As the term itself suggests, total debt is a summation of short term debt and long term debt.
Let’s look at a sample balance sheet of a company.
We have taken the balance sheet of Reliance Industries Ltd. as of March 2020 as a sample for this example.
|Standalone Balance Sheet||——————- in Rs. Cr. ——————-|
|Mar 20||Mar 19||Mar 18||Mar 17||Mar 16|
|12 mths||12 mths||12 mths||12 mths||12 mths|
|EQUITIES AND LIABILITIES|
|Equity Share Capital||6,339.00||6,339.00||6,335.00||3,251.00||3,240.00|
|Total Share Capital||6,339.00||6,339.00||6,335.00||3,251.00||3,240.00|
|Reserves and Surplus||418,245.00||398,983.00||308,297.00||285,058.00||236,936.00|
|Total Reserves and Surplus||418,245.00||398,983.00||308,297.00||285,058.00||236,936.00|
|Total Shareholders Funds||424,584.00||405,322.00||314,632.00||288,309.00||240,176.00|
|Equity Share Application Money||0.00||0.00||15.00||4.00||8.00|
|Long Term Borrowings||178,751.00||118,098.00||81,596.00||78,723.00||77,866.00|
|Deferred Tax Liabilities [Net]||50,556.00||47,317.00||27,926.00||24,766.00||13,159.00|
|Other Long Term Liabilities||3,428.00||504.00||504.00||0.00||0.00|
|Long Term Provisions||1,410.00||2,483.00||2,205.00||2,118.00||1,489.00|
|Total Non-Current Liabilities||234,145.00||168,402.00||112,231.00||105,607.00||92,514.00|
|Short Term Borrowings||51,276.00||39,097.00||15,239.00||22,580.00||14,490.00|
|Other Current Liabilities||186,787.00||73,900.00||85,815.00||60,817.00||54,841.00|
|Short Term Provisions||1,072.00||783.00||918.00||1,268.00||1,170.00|
|Total Current Liabilities||310,183.00||202,021.00||190,647.00||152,826.00||125,022.00|
|Total Capital And Liabilities||968,912.00||775,745.00||617,525.00||546,746.00||457,720.00|
|Intangible Assets Under Development||0.00||6,402.00||6,902.00||4,458.00||9,583.00|
|Long Term Loans And Advances||44,348.00||31,806.00||17,699.00||10,418.00||16,237.00|
|Other Non-Current Assets||4,458.00||4,287.00||3,522.00||2,184.00||0.00|
|Total Non-Current Assets||802,315.00||622,818.00||493,613.00||440,465.00||367,156.00|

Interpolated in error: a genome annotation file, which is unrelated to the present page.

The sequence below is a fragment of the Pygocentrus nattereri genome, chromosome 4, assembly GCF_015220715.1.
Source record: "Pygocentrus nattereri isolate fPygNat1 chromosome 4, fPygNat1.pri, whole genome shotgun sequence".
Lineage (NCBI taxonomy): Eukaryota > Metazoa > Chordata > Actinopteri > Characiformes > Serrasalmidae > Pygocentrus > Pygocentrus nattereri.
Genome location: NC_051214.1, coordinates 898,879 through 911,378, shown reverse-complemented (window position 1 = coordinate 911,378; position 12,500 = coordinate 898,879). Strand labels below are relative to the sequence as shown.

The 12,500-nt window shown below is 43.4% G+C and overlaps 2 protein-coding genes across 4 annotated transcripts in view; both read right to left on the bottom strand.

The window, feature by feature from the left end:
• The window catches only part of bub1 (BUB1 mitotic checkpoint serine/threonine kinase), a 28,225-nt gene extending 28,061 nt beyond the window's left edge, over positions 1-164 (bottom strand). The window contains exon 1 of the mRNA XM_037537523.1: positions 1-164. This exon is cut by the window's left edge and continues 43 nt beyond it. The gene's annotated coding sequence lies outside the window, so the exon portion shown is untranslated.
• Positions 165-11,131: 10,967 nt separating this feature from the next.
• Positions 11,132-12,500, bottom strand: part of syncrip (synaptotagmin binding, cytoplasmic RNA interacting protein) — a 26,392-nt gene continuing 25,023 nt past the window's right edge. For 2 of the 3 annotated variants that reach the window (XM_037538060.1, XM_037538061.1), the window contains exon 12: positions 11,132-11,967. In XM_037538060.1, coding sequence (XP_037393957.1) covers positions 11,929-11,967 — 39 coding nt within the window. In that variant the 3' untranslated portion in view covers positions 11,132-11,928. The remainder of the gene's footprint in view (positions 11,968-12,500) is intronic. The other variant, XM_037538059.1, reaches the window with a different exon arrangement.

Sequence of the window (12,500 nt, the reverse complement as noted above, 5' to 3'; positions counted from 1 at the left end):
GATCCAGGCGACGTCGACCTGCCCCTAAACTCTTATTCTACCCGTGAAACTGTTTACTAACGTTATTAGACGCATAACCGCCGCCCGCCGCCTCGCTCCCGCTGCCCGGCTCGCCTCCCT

|Cash And Cash Equivalents||8,443.00||3,768.00||2,731.00||1,754.00||6,892.00|
|Short Term Loans And Advances||15,028.00||4,876.00||3,533.00||4,900.00||11,938.00|
|Total Current Assets||166,597.00||152,927.00||123,912.00||106,281.00||90,564.00|
Shareholders equity = Rs 4,05,322 crore
Total debt= short term borrowings + long term borrowings
Rs (1,18, 098 + 39, 097) crore
Rs 1,57,195 crore
Lets put these two figures in the debt to equity formula:
DE ratio= Total debt/Shareholder’s equity
Rs (1,57,195/4,05,322) crore
0.39 (rounded off from 0.387)
The debt to equity concept is an essential one. It uses aspects of owned capital and borrowed capital to indicate a company’s financial health. By using values of shareholders equity for borrowed capital and total debt (including short and long term debt) for borrowed capital, DE ratio checks if the company’s reliance is more on borrowed capital(debt) or owned capital.
If the company has borrowed more and it exceeds the capital it owns in a given moment, it is not considered as a good metric for the company in question. Then what analysts check is if the company will be able to meet those obligations.
Is there an ideal DE ratio?
The short answer to this is that the DE ratio ideally should not go above 2. A DE ratio of 2 would mean that for every two units of debt, a company has one unit of its own capital. This is extremely high and indicates a high level of risk.
The long answer to this is that there is no ideal ratio as such. Yes, a ratio above two is very high but for some industries like manufacturing and mining, their normal DE ratio maybe two or above. Whereas for other industries a DE ratio of two might not be normal. What we need to look at is the industry average.
Hence, we can derive from this that caution needs to be exercised when comparing DE, and the same should be done against companies of the same industry and industry benchmark.